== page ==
Delivering systems faster, smarter
Digital engineering becomes military's acquisition standard
What used to take months, perhaps years, to design is now being achieved in a matter of weeks in many cases.
It’s all enabled through a concept known as digital engineering, a holistic approach to designing, developing and testing defense systems in virtual environments before any part hits the production line.
And engineers at Raytheon Intelligence & Space, a Raytheon Technologies business, are no strangers to digital engineering. In fact, it is now the standard for innovating and delivering systems faster and smarter to our armed forces.
Updating the acquisition process
Back in the “old days,” engineers used a waterfall process, where phases of the project progressed in a sequential manner toward the end like a waterfall.
Conventionally, the traditional acquisition engineering process is often stove piped. Each step in the cycle – design, testing, production, operations – is inundated with paper and documents that often lead to protracted cycle times.
Digital engineering flips that on its head. Now, all hands in the program can refer to an integrated repository of all the data, eliminating the convoluted paper trail. The data is linked together using digital threads, which connect all aspects of a system’s lifecycle from end to end.
That means various teams working on a program from finance to engineering can work from the same dataset concurrently, saving time and reducing duplication.
And that’s how a team of engineers started working on the Presidential National Voice Conferencing System, a secure conferencing capability for the president and the top combatant commanders during national crises.
Four years ago, a customer requested a system of systems-level gap assessment, which identifies issues between system components that don’t meet requirements.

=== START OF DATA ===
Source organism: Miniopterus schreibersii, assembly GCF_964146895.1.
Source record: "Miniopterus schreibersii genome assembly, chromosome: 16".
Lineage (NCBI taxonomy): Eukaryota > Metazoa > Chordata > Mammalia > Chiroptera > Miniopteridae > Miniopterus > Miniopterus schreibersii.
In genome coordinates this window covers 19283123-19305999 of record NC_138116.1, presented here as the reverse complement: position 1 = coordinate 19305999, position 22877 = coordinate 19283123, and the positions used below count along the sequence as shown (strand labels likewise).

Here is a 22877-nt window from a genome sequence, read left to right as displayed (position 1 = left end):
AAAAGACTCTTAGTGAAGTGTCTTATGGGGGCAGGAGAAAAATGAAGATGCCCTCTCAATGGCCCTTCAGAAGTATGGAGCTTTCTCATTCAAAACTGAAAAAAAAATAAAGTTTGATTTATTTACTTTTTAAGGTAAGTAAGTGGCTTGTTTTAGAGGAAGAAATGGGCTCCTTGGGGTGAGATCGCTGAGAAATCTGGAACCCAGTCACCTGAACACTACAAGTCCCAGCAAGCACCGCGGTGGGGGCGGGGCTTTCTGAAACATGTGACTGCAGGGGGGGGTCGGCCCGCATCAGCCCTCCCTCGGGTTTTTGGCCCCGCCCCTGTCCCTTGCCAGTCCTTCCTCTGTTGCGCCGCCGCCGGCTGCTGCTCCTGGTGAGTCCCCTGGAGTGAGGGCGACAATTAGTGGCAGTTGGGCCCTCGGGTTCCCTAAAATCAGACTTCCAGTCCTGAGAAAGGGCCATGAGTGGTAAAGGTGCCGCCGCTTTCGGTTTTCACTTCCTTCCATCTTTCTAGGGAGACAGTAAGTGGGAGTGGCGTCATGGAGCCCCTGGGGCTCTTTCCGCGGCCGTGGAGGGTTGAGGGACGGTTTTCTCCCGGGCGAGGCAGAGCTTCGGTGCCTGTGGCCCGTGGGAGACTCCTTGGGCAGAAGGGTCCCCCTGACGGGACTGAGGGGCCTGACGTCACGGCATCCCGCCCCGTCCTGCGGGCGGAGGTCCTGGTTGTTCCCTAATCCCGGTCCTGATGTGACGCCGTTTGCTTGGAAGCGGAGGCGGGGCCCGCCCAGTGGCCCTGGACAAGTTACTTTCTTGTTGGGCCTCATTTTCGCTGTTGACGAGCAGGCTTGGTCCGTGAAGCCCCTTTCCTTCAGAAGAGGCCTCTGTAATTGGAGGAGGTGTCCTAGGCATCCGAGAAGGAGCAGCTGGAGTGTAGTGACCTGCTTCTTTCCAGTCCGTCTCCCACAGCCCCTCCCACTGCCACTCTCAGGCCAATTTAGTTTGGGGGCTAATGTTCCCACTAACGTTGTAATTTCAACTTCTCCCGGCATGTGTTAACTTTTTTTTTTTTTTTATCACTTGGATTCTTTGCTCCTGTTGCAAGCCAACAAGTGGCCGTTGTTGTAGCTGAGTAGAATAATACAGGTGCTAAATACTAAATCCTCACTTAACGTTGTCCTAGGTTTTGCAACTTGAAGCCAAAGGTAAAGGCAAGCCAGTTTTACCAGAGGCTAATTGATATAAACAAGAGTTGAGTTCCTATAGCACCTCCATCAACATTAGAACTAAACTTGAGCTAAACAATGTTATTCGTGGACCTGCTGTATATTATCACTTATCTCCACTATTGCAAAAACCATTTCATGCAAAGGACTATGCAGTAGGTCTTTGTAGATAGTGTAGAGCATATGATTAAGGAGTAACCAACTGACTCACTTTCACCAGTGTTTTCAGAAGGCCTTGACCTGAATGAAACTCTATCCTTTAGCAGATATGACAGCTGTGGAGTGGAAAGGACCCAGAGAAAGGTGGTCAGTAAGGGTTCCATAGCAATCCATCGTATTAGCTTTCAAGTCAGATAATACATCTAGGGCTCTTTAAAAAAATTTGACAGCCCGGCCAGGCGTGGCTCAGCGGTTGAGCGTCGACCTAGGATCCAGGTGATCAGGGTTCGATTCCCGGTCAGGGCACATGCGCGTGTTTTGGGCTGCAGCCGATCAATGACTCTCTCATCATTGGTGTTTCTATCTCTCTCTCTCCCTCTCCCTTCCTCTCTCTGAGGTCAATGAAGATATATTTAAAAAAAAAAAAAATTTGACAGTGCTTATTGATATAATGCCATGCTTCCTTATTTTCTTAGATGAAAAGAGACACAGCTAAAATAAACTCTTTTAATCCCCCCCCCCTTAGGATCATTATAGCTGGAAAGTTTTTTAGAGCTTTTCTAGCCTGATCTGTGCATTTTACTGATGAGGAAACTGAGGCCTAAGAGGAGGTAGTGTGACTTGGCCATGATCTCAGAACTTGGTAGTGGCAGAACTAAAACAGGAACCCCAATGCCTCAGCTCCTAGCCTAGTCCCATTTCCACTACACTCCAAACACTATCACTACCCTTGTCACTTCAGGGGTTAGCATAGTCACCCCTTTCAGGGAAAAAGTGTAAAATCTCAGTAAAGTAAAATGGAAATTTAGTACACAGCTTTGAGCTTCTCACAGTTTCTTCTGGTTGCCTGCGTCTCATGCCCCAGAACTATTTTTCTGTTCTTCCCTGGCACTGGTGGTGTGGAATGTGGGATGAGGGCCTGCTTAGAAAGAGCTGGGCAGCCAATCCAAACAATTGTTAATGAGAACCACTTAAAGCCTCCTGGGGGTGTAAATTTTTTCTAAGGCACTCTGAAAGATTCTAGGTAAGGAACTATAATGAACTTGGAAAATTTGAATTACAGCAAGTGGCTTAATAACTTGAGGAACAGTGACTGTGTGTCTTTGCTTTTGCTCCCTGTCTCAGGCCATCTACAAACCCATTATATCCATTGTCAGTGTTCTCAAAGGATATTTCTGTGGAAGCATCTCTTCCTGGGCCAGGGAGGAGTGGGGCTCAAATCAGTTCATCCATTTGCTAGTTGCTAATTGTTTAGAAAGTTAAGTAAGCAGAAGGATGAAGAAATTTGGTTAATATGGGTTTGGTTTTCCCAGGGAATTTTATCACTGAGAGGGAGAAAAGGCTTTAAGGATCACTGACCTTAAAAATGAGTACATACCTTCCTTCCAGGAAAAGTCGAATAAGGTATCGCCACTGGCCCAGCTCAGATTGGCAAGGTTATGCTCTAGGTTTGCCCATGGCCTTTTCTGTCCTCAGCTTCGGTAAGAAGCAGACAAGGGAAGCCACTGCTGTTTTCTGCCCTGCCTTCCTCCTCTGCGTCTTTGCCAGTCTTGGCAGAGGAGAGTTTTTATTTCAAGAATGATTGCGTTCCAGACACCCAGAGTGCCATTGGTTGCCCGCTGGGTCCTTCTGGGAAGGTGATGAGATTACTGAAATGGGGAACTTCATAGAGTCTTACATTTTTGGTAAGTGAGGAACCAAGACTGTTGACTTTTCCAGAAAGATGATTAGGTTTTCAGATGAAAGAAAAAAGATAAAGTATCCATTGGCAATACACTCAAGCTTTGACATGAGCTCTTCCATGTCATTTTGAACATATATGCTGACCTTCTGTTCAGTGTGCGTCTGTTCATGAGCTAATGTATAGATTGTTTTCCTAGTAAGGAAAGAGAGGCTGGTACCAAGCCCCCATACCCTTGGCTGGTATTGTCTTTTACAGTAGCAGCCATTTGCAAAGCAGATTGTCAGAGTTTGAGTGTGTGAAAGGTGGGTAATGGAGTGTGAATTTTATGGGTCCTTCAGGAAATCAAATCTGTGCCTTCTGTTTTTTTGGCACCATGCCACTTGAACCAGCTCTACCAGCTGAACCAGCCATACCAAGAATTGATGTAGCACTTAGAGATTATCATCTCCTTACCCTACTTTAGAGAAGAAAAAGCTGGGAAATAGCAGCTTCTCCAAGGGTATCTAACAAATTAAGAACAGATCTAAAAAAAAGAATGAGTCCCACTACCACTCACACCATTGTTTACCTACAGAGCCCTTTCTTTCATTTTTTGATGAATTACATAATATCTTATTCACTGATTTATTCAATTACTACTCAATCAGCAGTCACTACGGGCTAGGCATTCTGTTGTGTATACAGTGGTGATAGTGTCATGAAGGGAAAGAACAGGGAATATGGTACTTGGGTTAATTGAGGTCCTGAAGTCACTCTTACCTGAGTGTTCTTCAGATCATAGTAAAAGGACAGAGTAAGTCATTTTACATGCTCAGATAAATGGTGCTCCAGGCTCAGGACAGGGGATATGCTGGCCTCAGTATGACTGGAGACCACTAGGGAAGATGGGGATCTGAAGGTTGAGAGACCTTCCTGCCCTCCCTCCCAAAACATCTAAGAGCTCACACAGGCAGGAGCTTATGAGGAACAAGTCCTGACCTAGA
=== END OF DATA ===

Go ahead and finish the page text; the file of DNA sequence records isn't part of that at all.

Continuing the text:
Without digital engineering, it would have taken years to accomplish. With digital engineering, RI&S engineers built a model of the technical baseline and identified more than 100 gaps in six months.
“For PNVC, we’re seeing value because we built a digital engineering ecosystem that’s demonstrating higher efficiency and reduced cycle times in a lot of our work processes,” said Joe Campagna, RI&S systems engineering associate director, Communications and Airspace Management.
Fast-tracking innovation while shrinking cycle times
Digital engineering offers visibility into the entire picture of a system that enables engineers to trace back and see how all the parts in a system link throughout the entire lifecycle. It’s essentially a vast digital blueprint of how a system ties together in the grand scheme of things.
“Take a 3D model for instance, digital engineering allows the engineer to zoom in one part of the design,” said Michelle Moholt, RI&S COSMC architect for Trusted Mission Processing. “If you click on it, it’ll show all of its digital threads that can link all the way back to where that part’s requirements came from and why it is even in the system.”
Using that approach, Moholt’s team built the Common Open Secure Mission Computer, a platform-agnostic mission computer that can be used on any aircraft, fixed, rotary, unmanned or wide-body wing.
And since it’s all digital, engineers can leverage the architecture and digital thread, such as the linkages, decomposition and all the requirements. This drives down cost and time because engineers don’t have to reinvent the same architectures, requirements or source code from scratch over and over again – processes that could take months.
For a particular part of the platform, it normally takes three months to develop. The COSMC team accomplished it in a mere two weeks by leveraging their product family existing architecture.
“That’s the promise of digital engineering,” said Campagna. “It can drastically reduce cycle times. Shorter development, test and production lifecycles; higher reuse; and faster innovation will help us become more competitive.”
In addition, digital engineering enables engineers to quickly assess impacts to design choices.
“For example, if an engineer makes a change, they can see upfront in the model how it could impact sustainment or production downstream,” said Moholt. “So it’s enabling us to have a better, well-rounded product that’s cost effective.”
Even last-minute design changes can impact cost and schedule far into the future.
Now, thanks to digital engineering, engineers can try thousands of iterations in the digital world at a system or component level, exposing problems faster and finding opportunities to optimize systems from the get-go.
Using realistic modeling and simulation, customers can even do a test drive of interfaces, while engineers in tandem refine and improve in the virtual world all before the customer makes acquisition decisions to build anything in the real world.
“Digital engineering allows engineers to focus on the engineering,” said Campagna. “The real benefit is that it’ll allow us to be more competitive as a company and innovate faster and smarter to meet our customer commitments.”